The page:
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Illegal driving licence and road mishaps

Where a fire is not, there you won’t find smoke.

We are talking about alleged illegal issuance of driving licences. Anti-Corruption Commission (ACC) has begun investigating the Road Safety and Transport Authority (RSTA) and the traffic division of the Royal Bhutan Police (RBP).

Although it will be difficult to prove the case, there is usually some truth in the rumours. The burden of proof falls on the ACC and it must do all in its capacity to unveil the dark soul of corruption that could already be firmly established in the system.

In what could be just the tip of the iceberg but a vital reason for the ACC to launch an investigation, RBP recently found three of its constables having taken Nu 6,000, Nu 11,000, and Nu 21,000 from individuals to facilitate procurement of driving licences illegally. The constables involved were later suspended.

Further to that, while investigating the case, ACC has also found a racket where many professional driving (PD) licences were issued based on fake certificates. So there really is a problem deeply embedded in the system. When the system is beginning to show the signs of rot, that the investigation could demoralise the department and its staff should be the least of our concerns. Rather, the focus should be on cleaning and improving the system.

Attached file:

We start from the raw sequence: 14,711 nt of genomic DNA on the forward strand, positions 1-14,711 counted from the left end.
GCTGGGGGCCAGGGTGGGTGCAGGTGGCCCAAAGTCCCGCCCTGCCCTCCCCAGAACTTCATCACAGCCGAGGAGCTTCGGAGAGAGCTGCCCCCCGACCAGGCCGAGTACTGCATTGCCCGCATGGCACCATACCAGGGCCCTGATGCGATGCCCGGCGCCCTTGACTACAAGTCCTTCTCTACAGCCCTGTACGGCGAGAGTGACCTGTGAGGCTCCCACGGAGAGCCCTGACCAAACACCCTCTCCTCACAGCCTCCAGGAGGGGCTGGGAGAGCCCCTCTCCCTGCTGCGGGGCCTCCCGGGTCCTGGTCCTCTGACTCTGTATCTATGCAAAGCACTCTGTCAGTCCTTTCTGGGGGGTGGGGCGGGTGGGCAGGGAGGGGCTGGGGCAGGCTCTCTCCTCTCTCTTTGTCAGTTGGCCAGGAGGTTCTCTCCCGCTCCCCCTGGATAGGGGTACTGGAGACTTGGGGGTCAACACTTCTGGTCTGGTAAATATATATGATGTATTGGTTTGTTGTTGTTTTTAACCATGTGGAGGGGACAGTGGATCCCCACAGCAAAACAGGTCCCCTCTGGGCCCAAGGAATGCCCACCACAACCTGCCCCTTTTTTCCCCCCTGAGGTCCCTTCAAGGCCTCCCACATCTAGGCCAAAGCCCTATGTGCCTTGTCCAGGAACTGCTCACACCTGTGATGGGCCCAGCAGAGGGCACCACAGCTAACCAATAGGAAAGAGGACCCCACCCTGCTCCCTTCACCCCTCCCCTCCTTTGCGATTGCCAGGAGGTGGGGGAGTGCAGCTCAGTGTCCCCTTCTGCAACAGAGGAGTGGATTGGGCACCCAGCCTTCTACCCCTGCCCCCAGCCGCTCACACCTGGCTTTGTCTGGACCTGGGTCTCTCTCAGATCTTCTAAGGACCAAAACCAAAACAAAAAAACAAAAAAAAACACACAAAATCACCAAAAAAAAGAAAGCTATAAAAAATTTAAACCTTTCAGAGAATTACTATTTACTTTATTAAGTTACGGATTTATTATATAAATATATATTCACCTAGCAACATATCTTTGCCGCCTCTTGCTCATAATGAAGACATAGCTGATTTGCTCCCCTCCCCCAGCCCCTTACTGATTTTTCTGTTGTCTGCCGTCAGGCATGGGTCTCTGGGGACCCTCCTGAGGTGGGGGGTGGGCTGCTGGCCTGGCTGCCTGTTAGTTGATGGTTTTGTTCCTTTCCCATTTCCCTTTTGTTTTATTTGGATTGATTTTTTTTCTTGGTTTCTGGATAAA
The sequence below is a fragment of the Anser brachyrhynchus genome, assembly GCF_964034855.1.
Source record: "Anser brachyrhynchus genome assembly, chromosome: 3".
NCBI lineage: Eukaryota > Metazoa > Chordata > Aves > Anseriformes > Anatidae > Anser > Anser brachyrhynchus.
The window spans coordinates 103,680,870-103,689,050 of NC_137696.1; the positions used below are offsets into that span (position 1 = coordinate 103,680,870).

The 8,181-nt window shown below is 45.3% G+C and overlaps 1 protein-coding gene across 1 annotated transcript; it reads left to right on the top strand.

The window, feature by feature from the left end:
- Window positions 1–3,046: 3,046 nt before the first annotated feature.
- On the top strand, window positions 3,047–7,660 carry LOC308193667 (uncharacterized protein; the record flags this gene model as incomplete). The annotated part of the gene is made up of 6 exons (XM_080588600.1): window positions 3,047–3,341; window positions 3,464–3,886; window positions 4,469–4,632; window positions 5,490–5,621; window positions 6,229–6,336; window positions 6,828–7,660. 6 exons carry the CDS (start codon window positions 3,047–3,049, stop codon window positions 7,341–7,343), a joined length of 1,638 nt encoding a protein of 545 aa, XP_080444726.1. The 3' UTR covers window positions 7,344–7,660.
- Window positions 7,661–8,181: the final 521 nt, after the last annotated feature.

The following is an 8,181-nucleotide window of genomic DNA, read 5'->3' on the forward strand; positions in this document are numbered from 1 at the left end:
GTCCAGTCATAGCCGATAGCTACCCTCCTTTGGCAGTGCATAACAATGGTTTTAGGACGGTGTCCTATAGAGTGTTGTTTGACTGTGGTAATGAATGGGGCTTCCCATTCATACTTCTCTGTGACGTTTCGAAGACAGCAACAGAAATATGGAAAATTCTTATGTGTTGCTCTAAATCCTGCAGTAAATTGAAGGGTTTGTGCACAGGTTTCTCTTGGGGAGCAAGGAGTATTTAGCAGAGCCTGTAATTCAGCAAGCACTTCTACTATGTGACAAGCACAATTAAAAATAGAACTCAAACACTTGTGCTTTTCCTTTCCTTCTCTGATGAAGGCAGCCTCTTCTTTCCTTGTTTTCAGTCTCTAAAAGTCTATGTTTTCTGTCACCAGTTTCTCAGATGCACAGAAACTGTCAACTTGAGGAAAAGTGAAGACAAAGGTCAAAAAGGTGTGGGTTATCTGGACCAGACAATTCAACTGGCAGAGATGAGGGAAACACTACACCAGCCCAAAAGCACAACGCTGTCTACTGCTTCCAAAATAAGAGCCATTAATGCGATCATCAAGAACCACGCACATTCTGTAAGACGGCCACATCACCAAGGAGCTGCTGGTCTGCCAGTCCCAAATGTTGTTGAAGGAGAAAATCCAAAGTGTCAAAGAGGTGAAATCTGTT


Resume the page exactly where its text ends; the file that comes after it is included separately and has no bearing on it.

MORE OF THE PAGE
Today, the problems related to driving and road discipline has reached unprecedented height. Often one can come across an individual who is yet to come of driving age sitting behind the wheel. According to RSTA’s major traffic offence violations for December 2018, no driving licence on the spot and unlicensed driving accounted for 122 and 81 respectively. These are, however, only the cases that were intercepted and recorded. Many could have had the opportunity to drive on scot-free. Around 1,139 road crashes were recorded between 2017 and 2018, which contributed to 110 deaths and 557 injuries.

These are staggering numbers.

Weak monitoring, which may be linked to complacency from the enforcing authorities, is at the core of the problem. There is today an urgent need to tighten the system. We may have rules and regulations galore, but what we need is a foolproof system. Otherwise, we will continue to witness increased road mishaps and unnecessary deaths on our roads.

ACC should succeed in laying the case with clear evidence on the system’s very doorstep.

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